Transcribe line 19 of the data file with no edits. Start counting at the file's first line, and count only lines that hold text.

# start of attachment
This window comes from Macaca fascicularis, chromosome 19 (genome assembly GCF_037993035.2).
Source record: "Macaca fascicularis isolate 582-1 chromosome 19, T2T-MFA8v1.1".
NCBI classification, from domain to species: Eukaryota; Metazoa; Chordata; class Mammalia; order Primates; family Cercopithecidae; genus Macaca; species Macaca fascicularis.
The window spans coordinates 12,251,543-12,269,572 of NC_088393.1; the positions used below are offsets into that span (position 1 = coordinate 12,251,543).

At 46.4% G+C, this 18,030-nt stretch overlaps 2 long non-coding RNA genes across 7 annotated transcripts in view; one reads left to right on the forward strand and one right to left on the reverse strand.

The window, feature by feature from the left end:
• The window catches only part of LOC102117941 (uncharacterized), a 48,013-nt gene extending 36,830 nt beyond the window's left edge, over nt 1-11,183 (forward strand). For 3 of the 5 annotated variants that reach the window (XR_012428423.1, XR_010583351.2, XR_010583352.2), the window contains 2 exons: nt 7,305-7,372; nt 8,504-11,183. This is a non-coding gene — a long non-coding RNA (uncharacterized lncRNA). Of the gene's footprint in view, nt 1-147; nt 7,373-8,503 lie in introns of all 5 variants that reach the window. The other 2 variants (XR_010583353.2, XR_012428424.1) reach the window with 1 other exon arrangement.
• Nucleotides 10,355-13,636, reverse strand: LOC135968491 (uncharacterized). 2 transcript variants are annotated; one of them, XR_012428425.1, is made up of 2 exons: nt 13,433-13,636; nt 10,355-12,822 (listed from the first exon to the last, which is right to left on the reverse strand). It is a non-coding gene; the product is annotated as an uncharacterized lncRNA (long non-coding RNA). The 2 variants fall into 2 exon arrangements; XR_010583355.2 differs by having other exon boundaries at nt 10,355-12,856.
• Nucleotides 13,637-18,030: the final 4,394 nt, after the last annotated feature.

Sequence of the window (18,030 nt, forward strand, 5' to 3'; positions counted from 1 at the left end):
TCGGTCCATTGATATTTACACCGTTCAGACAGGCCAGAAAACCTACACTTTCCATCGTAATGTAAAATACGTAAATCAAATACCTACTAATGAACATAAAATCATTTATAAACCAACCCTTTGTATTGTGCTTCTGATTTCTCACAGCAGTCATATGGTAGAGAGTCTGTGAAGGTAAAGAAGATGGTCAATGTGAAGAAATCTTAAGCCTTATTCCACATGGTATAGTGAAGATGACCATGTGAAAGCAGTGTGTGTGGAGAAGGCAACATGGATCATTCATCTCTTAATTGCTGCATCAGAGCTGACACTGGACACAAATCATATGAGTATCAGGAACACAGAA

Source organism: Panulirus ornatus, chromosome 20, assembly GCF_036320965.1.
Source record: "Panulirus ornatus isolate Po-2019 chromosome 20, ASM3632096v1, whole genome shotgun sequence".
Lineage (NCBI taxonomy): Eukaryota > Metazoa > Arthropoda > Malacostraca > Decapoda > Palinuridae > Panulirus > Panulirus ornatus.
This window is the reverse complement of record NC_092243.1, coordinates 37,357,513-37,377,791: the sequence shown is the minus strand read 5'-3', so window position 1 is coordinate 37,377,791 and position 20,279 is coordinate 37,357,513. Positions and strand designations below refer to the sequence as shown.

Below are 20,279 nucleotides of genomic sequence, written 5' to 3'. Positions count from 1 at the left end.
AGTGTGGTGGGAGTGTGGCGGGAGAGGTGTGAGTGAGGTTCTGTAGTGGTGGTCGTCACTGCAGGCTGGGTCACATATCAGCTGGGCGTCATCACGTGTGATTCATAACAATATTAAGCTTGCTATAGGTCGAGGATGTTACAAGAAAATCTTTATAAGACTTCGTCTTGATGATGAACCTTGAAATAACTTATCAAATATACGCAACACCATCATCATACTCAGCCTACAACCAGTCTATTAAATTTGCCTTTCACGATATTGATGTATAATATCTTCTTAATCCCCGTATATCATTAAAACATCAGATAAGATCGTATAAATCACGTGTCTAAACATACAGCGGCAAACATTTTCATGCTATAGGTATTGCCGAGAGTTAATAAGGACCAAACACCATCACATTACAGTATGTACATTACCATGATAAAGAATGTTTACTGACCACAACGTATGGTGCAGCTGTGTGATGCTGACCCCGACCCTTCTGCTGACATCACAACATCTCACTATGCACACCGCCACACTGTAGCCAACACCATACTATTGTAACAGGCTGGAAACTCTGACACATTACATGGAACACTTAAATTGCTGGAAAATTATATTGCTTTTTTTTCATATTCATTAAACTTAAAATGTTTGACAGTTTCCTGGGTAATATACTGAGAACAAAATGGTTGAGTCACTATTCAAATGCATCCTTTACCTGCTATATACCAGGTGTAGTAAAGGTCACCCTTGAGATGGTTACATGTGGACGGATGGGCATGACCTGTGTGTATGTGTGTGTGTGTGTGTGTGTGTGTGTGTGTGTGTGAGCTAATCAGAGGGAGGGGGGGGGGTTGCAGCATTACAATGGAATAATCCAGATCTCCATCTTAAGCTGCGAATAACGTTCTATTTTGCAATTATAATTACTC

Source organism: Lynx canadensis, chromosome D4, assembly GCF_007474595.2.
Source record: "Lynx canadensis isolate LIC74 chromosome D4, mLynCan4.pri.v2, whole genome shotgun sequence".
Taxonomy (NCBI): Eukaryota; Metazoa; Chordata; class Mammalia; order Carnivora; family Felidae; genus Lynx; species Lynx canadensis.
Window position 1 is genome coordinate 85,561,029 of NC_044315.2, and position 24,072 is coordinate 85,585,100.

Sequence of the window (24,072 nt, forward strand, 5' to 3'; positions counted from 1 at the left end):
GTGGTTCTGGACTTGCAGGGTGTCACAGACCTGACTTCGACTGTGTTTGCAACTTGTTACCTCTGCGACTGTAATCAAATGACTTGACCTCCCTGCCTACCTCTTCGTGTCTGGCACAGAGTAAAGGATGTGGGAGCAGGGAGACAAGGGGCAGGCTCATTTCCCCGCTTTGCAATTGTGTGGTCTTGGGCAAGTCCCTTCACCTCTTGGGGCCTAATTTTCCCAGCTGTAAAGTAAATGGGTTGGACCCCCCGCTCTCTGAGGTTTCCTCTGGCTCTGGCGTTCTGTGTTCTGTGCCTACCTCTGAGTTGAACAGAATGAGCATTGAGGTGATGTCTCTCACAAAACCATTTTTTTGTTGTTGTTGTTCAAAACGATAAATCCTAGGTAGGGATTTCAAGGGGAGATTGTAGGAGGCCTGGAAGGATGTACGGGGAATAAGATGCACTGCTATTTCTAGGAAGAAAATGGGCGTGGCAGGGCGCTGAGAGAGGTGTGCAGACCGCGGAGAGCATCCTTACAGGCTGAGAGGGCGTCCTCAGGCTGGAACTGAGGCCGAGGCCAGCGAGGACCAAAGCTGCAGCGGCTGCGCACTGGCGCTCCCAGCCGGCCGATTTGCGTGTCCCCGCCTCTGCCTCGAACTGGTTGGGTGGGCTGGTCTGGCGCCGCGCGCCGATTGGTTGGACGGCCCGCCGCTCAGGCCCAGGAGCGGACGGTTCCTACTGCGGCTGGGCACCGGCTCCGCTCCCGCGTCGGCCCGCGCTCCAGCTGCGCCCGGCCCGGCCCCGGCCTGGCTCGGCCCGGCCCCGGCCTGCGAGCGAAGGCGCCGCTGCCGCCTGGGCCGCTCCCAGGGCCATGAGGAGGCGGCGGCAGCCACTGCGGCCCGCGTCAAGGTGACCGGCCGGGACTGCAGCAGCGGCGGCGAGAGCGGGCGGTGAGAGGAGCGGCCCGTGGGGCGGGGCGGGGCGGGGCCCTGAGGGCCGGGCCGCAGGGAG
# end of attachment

Source record: "Lynx canadensis isolate LIC74 chromosome D4, mLynCan4.pri.v2, whole genome shotgun sequence".